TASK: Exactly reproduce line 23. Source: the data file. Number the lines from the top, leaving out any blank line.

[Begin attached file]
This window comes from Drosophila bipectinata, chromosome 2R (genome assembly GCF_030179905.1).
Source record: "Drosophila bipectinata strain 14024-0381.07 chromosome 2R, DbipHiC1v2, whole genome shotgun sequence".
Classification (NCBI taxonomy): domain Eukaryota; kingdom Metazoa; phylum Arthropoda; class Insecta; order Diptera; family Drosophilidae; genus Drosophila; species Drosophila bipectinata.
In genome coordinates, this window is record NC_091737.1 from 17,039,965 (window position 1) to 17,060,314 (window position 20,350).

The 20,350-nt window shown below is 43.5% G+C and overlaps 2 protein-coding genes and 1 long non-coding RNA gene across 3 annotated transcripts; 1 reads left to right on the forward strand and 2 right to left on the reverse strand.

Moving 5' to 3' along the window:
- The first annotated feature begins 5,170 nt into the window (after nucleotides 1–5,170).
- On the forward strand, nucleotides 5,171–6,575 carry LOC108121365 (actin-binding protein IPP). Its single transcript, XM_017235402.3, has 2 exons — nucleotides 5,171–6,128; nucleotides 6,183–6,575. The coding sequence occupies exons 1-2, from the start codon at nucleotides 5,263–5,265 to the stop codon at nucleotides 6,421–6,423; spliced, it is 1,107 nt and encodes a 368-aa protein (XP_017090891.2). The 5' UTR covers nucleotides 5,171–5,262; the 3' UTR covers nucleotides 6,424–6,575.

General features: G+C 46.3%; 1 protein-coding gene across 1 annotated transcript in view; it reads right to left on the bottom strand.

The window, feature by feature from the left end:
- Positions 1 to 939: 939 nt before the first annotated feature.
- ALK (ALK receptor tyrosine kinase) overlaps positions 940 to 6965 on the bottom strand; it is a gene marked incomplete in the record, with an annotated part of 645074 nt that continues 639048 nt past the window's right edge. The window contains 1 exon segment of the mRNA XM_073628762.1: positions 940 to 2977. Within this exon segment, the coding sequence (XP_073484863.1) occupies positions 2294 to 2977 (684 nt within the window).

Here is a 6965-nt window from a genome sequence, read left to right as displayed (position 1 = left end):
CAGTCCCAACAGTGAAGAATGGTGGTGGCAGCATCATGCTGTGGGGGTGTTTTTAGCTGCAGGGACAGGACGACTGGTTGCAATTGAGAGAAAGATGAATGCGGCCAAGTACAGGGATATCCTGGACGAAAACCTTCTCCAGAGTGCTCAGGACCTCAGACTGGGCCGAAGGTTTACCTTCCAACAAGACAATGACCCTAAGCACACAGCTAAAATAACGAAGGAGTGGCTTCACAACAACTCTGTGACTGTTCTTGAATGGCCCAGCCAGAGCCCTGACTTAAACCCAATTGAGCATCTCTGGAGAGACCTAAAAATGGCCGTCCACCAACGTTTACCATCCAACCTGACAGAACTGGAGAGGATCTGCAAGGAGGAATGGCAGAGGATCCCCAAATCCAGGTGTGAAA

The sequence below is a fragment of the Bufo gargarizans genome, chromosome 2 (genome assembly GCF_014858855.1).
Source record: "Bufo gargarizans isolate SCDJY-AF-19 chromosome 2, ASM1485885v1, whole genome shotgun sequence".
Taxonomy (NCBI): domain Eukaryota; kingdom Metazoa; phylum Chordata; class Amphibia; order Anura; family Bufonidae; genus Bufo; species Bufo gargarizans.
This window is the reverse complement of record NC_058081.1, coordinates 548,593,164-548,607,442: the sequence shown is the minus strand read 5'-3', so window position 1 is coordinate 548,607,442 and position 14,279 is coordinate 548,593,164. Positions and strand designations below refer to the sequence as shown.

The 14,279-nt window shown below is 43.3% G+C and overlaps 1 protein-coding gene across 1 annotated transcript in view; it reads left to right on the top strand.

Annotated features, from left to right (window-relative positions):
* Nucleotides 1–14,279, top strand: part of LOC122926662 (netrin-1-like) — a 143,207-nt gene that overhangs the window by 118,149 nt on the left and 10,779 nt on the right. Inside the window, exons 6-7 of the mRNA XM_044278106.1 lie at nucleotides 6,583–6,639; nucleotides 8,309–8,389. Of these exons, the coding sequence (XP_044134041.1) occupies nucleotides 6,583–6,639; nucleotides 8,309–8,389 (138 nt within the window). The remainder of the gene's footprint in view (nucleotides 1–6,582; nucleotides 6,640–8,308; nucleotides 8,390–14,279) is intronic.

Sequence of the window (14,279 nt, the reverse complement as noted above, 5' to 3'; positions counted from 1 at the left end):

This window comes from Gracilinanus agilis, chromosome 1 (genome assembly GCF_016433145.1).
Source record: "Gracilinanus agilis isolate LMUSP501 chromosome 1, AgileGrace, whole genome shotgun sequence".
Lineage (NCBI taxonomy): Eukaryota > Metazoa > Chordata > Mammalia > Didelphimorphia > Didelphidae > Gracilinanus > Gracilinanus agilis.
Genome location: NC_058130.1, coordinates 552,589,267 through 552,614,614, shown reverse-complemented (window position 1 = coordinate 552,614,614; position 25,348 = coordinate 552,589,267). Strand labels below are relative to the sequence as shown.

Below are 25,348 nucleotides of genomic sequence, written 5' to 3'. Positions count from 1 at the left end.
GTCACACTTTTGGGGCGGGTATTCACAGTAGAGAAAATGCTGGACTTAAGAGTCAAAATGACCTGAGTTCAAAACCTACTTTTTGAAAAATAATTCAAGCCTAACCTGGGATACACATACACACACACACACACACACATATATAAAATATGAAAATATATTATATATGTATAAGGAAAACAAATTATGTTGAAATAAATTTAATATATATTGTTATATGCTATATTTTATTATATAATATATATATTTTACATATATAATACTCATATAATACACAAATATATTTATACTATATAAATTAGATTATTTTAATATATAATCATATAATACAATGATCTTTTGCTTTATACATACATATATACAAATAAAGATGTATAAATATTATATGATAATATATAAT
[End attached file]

This window comes from Gracilinanus agilis, chromosome 1 (genome assembly GCF_016433145.1).